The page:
He was gone for two days. No one tried to clean the room. I ate the candy and watched the Channel Five newscaster talk about how I was missing. They put up a picture of a girl who was wearing my clothes. They admitted that no one could remember what I was last seen wearing. Jeans, my mother guessed, incorrectly. So they went through my hamper and announced what I had not been wearing. Not a pink sweatshirt. Not cowboy boots. Occasionally, I’d check the window for Duke’s van. And then I was just looking for Duke. Or anybody really. Eventually, I walked home. Not in a baseball cap. Not with a green cardigan tied around my waist. It didn’t take long. 

      I didn’t tell them because they had it all wrong. They thought I’d care about the stupid lump in his pants. I didn’t. When Duke asked me if I’d ever seen one, I said only like a million. I was exaggerating to make a point. I’d only seen three. Ryan Stanton’s (he was proud), my dad’s (he was mortified), and Gus’s (he was in the public park and always showing it to everybody). The truth was, I felt like Duke was the thing I had hoped for every day on that playground. A recognition that I had been misplaced. That where I belonged, there were better things to look forward to than double Dutch at lunchtime and smoking cigarettes and having a job and dropping dead. There was at least one ridiculous gift out there that said Carey, a gift too big to fit inside a regular car. But something about me was fundamentally wrong. He had changed his mind in the end, left me doomed to that house, those kids. 

      Things were worse when I came back. Everybody’s favorite new game was kidnapping. They played it all wrong, always cupping their hands over each others’ mouths and saying, “Shut up.” I didn’t dare correct them. Didn’t say that Duke kept encouraging me to talk. To say his name or to come up with a new name for him, any one I wanted. I didn’t want to accidentally admit my memory to these kids, get Duke in trouble. Once, they asked me if I wanted to be it. I said “What’s it?” and they thought I was making fun of them. I wasn’t. Ryan Stanton made a gun with his hand and pressed it into my back. “It is you, loser.” In high school, I dated him, because that’s what you did if Ryan Stanton asked you to. He thought I was mysterious. To cultivate this, I stood him up on a regular basis. In retaliation, he stood me up. We were always standing each other up, growing dependent on that pull of disappointment. Eventually, thankfully, things like that end.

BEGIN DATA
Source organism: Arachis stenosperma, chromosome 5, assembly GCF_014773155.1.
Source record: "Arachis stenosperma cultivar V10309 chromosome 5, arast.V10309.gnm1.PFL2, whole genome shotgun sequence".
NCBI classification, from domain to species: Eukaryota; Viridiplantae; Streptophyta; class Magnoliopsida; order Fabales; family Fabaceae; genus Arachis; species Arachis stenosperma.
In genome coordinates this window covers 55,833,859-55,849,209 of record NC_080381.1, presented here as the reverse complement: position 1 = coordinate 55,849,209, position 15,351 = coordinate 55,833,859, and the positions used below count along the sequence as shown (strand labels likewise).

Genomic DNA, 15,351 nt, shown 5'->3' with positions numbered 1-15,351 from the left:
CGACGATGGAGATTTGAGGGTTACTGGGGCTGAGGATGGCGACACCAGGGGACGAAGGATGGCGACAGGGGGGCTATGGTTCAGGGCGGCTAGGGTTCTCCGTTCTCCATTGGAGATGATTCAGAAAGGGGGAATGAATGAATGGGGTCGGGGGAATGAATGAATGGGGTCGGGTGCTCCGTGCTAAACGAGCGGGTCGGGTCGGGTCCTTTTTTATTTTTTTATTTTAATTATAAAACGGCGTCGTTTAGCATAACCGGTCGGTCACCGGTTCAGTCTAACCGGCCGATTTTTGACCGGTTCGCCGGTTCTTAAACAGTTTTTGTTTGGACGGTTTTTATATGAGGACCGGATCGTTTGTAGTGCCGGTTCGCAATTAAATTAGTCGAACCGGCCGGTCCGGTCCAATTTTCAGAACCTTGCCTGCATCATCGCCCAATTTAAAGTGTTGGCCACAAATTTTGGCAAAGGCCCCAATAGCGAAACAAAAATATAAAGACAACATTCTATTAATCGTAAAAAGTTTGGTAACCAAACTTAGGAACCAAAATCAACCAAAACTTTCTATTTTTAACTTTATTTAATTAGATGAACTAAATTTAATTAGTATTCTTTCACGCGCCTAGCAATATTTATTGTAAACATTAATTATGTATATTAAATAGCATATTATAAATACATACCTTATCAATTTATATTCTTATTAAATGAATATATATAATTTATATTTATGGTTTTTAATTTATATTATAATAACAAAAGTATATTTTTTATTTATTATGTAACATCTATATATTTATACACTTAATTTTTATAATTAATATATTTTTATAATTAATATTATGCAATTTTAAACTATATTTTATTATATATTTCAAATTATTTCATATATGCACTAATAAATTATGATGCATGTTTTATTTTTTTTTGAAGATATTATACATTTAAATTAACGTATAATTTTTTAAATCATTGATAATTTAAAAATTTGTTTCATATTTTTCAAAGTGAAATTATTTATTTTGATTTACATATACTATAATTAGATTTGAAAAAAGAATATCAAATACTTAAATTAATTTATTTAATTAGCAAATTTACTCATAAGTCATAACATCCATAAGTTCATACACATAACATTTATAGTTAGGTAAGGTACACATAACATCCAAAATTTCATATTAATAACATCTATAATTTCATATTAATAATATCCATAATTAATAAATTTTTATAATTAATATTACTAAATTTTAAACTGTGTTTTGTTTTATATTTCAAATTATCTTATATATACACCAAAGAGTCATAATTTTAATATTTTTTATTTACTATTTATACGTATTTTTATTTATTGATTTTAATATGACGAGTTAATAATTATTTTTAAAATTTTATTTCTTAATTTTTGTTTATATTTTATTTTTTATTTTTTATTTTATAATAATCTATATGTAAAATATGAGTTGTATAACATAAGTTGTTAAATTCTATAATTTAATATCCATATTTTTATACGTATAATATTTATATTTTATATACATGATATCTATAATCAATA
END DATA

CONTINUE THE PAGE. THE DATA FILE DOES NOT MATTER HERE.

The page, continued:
Rick stops by to see if I want to walk to the bar together. He puts his hand out to shake Joel’s and says, “Hey, man,” and Joel smiles for the first time in a while and says it back, even shares a bit of that smile with me. He likes me again, because Doris is on her way. Much of her evening has been spent hunting for her car in the parking lot, convinced that a gang has taken that, too. When she calls, Buckles is yelping in the background. I never get the whole story. 

      I tell Rick he can go; I’ll look for him later. But he settles into the couch and says he’d rather stay here, with me and the kid. He doesn’t even ask why Joel is in my apartment, or why we’re waiting for an old woman and a dog who will never fully know his own name. The only thing he asks is what kind of bird came along to clear my windowsill. When I say it was me, that I took everything and threw it away, he is not discouraged. He says that it wasn’t everything. It wasn’t even close. My hands are empty. My windows are foolishly open. Though I’ve lived here since I left home three years ago, though it’s been ages since I stopped wishing for Duke to return, there is something different about my apartment tonight. It almost seems to have taken a shape a person could manage, make beautiful. Here may be something a person would want to keep.  

Marianne Jay writes at her home in Saxapahaw, North Carolina. Her fiction appears in Ninth Letter and Phoebe.